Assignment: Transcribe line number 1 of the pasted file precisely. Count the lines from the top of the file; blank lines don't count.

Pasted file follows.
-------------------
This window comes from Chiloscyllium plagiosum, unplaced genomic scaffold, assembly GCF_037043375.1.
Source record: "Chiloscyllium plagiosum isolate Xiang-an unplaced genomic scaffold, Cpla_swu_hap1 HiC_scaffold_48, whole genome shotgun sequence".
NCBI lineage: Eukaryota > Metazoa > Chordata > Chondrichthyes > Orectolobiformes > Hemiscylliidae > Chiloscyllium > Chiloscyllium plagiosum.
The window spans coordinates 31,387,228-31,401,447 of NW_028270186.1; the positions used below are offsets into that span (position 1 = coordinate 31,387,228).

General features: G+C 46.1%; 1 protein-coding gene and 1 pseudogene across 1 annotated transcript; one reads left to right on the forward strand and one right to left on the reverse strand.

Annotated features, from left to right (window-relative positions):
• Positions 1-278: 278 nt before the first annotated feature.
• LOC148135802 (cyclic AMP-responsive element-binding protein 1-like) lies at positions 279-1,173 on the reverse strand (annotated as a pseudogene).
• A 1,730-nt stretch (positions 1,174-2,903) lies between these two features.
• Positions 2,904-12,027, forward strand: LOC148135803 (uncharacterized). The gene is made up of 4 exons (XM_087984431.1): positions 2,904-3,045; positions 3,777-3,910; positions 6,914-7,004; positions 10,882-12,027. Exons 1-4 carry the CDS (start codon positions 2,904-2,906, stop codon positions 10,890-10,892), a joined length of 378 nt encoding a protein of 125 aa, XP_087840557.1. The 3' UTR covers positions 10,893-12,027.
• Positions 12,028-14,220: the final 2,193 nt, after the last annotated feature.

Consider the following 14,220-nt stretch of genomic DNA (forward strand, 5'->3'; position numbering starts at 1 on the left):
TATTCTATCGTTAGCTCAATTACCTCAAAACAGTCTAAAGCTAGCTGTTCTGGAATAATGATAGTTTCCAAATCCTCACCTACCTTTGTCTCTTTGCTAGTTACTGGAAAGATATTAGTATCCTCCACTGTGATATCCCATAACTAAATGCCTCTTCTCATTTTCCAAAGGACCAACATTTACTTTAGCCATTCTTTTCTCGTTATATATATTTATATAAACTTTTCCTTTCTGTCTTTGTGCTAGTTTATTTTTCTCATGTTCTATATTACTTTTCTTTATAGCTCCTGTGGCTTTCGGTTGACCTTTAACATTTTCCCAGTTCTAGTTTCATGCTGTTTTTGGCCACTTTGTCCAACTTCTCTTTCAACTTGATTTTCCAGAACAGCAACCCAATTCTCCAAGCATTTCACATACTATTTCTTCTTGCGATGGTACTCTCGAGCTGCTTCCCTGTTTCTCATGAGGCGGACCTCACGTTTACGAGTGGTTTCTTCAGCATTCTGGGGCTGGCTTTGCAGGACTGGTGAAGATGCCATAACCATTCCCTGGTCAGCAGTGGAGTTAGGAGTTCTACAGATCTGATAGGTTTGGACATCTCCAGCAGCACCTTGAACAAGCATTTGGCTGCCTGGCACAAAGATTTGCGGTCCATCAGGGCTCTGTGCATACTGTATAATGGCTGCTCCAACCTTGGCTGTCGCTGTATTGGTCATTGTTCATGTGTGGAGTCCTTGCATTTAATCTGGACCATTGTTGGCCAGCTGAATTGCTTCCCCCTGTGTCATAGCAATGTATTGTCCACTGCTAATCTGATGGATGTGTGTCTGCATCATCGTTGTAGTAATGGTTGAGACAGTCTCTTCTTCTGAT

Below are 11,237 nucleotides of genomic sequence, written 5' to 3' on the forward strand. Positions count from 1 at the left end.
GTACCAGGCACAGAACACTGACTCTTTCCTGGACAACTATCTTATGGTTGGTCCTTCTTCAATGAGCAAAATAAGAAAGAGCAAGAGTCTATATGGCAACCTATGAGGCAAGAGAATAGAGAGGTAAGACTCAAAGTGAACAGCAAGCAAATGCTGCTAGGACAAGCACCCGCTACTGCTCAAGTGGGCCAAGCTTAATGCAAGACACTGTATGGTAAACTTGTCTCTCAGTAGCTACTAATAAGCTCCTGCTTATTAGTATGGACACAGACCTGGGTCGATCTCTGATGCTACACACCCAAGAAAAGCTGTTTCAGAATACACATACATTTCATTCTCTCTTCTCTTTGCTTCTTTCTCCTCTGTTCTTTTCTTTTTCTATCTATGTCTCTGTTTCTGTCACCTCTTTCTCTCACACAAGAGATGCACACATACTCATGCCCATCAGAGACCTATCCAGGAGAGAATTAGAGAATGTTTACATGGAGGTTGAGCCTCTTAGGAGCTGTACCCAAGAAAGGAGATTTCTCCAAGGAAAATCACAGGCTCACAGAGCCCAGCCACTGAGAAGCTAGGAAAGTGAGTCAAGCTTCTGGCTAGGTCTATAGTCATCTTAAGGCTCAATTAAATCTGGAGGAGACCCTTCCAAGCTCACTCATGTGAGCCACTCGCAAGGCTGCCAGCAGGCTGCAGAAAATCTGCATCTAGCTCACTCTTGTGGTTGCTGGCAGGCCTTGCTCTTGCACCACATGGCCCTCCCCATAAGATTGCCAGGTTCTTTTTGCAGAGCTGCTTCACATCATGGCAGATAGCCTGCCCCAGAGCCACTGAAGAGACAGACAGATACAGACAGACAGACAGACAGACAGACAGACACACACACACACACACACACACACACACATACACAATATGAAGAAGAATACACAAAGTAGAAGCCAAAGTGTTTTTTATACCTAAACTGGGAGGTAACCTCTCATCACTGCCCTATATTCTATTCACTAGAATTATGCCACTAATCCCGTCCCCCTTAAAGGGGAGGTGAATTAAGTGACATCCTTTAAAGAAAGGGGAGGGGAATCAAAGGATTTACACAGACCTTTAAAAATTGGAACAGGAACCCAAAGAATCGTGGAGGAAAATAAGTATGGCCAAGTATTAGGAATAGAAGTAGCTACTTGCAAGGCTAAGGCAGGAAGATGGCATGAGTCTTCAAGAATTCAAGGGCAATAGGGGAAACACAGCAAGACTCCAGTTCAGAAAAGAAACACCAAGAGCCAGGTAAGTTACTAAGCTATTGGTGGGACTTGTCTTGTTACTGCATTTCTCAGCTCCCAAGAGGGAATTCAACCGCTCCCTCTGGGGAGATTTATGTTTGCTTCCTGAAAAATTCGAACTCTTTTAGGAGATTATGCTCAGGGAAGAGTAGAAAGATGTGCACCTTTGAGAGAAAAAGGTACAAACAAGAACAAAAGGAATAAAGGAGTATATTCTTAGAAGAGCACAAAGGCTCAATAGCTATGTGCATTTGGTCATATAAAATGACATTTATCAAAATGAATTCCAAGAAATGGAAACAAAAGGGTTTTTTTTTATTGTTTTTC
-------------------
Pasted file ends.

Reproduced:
This window comes from Chiloscyllium plagiosum, unplaced genomic scaffold, assembly GCF_037043375.1.